At the core, cold emails are also basically asking for something from a prospect. But the difference here is how the potential customer receives it and how you use time-tested marketing techniques to get them to accept your pitch.

In line with this, here are six important things that you need to incorporate to set your cold emails apart from spam:

1. Never misrepresent who you are

Your sender information, including your “from,” “to,” and “reply to” information must be genuine. It needs to establish who you are.

2. Do not use deceitful subject lines

Using a subject line that says one thing while the email body talks about something else is a misleading practice that you should stay away from. This is the fastest way of getting your message sent straight to the trash folder. In fact, you will be lucky if you don’t get blacklisted by the recipient! Fortunately, it is very easy to learn how to craft effective email opening lines.

3. Add your business address

Whether it is a physical address or a PO Box, make sure to add the address of your business. Ideally, this should be included as part of your email signature.

4. Include an opt-out option

By its very nature, some people simply do not want to receive cold emails and nothing in your pitch will convince them otherwise. That’s okay! You win some and lose some with this tactic. But the important thing is to give them an effective way to say that they do not want to be part of your cold email campaign.

It does not have to be an “unsubscribe” link, which can take away some of the personal vibe of the email. Instead, you can say something like:

If you are not the right person to contact about this, please let me know.

5. Respect all opt-outs

The most important part of giving an opt-out option is respecting it when it is used. If not, then what’s the point of adding it? If a prospect opts out of future emails, make sure that they do not receive any more emails from you.

6. Keep up with what others do on your behalf

Many businesses and brands hire other companies to handle their email outreach. But even in these cases, you are still responsible for what is done on your behalf. It is important to make sure that the people working on your cold email outreach campaign also understand the rules highlighted here.

What Makes Cold Email Effective?

If you want to write effective cold emails, then you must incorporate these five key things:

1. Personalize the email to the intended recipient

The key difference between cold emails that work and those that don’t is personalization. In order to get this right, you have to do your research.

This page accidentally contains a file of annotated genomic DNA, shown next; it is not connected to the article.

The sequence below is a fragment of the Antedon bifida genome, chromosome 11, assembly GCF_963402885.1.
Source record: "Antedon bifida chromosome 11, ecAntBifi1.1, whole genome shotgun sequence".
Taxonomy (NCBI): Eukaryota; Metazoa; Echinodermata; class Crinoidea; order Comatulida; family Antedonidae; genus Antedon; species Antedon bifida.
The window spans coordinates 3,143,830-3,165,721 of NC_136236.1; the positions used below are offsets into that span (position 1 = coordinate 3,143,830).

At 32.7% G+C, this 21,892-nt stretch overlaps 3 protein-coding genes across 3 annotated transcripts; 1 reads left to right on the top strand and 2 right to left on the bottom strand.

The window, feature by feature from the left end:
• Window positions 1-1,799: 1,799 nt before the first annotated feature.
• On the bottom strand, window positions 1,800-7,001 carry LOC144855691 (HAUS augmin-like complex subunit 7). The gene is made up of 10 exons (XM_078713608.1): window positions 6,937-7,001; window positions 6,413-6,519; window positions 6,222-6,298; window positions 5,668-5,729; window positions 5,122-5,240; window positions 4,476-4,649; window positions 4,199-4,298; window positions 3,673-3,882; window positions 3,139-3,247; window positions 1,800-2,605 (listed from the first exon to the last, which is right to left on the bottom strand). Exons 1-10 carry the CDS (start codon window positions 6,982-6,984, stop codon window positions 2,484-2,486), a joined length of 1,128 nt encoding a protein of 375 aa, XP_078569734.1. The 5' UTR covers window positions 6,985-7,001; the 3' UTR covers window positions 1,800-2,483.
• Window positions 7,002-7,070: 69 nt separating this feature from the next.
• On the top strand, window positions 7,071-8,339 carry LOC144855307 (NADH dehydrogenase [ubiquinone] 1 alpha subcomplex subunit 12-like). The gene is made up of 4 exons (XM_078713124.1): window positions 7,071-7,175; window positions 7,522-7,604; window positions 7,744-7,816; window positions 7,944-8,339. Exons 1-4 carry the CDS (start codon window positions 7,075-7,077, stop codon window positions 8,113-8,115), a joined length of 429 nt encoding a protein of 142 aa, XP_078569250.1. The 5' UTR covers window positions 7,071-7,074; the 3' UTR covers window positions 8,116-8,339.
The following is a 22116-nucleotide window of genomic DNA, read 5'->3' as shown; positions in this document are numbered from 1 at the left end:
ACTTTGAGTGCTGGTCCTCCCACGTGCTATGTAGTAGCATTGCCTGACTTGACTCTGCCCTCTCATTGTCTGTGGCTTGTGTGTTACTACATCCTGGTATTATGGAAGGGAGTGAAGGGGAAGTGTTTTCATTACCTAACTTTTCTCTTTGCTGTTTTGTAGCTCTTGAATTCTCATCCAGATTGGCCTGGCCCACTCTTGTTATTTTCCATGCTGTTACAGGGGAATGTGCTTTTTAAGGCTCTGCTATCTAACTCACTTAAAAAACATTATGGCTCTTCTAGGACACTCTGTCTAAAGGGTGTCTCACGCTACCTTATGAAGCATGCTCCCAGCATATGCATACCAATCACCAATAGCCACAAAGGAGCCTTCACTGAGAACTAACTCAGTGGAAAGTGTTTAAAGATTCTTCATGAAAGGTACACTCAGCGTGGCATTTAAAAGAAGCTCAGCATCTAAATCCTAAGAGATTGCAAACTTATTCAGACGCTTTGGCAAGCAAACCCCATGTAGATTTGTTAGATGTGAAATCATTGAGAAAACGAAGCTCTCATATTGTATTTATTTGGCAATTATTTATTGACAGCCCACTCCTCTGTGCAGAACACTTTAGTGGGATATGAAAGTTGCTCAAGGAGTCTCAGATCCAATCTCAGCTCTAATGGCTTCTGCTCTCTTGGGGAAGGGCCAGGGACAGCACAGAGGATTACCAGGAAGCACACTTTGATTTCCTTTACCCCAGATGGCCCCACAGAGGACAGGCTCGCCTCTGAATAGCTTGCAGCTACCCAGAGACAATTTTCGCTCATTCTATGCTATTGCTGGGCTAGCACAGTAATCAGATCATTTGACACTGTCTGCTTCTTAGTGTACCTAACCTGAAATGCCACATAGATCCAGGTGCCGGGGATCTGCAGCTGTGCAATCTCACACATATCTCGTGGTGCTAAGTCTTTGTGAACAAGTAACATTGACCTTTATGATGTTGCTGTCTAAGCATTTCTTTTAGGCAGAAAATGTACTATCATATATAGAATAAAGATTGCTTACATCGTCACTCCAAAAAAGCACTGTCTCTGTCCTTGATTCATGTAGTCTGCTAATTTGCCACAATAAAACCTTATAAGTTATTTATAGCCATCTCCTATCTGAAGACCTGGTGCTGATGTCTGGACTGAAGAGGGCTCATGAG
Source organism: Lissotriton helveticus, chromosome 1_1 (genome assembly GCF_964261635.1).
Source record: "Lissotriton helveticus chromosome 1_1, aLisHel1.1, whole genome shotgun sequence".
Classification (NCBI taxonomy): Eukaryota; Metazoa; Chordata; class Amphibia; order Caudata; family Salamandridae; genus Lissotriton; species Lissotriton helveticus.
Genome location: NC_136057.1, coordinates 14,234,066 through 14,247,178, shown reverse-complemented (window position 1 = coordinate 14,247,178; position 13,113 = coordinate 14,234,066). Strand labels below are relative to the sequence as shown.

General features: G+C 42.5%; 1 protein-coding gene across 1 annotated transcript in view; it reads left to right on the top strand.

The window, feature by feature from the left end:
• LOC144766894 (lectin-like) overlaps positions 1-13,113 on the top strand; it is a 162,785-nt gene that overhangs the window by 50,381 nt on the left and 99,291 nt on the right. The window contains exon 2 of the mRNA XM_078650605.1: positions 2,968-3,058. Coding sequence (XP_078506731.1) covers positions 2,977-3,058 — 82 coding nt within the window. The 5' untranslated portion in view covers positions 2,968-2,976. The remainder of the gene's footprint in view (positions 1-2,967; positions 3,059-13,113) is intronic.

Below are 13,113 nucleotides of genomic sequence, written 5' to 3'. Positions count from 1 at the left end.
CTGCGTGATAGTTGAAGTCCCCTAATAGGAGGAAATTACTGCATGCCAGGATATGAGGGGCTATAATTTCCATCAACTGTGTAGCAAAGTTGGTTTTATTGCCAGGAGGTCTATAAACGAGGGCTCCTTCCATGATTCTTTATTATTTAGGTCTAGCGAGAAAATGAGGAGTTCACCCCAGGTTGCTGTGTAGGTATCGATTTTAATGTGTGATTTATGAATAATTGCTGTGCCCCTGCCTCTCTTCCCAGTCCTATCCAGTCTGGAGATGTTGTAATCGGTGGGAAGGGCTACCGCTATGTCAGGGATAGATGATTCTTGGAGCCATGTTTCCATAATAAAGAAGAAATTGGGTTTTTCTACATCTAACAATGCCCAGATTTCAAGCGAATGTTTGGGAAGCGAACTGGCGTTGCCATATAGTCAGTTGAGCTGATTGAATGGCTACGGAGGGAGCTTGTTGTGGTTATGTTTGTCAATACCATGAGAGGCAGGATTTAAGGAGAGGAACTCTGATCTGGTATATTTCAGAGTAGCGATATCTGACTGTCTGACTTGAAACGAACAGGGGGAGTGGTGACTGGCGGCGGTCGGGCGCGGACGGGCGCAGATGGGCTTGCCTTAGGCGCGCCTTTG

To personalize a cold email right, you must know who the prospect is, what their interests are, and how they see the world. You must know what the pain points are in their businesses or companies. Establishing this “theory of mind” shows that you have gone the extra mile to understand your prospect – and they love it!

You should also make it clear from the outset why you are emailing them and not someone else. Studies have shown that people are more likely to help you when they feel that they are exclusively qualified to do so. Showing where the prospect fits in gives them information that makes sense to them.

You must also show that your ask cannot be fulfilled easily in any other way. For example, you can’t ask for advice on a particular subject if the prospect has already created a resource tackling that particular issue. Research will help you avoid such embarrassing mistakes that will leave the prospect wondering whether they should take you seriously or not.

2. Prove yourself

When a prospect gets a cold email, their first question is usually, “Who is this?” That is typically followed by, “Why should I care?”

In every step of the way, it is important to remember that you are a stranger. You may have done a lot of research into the prospect, but they do not know anything about you. So, your first step will be to prove your credibility so that they can trust you.

The best social proof that you can offer is a mutual connection. This works even better if the prospect already trusts and has a cordial relationship with the mutual contact. So if you have any direct contacts, be sure to mention them right from the first cold email.

But you can still make headway without this. All you have to do is establish your authority, social status, or credibility that is relevant to your ask early on. You can do this in one or two lines in your first email.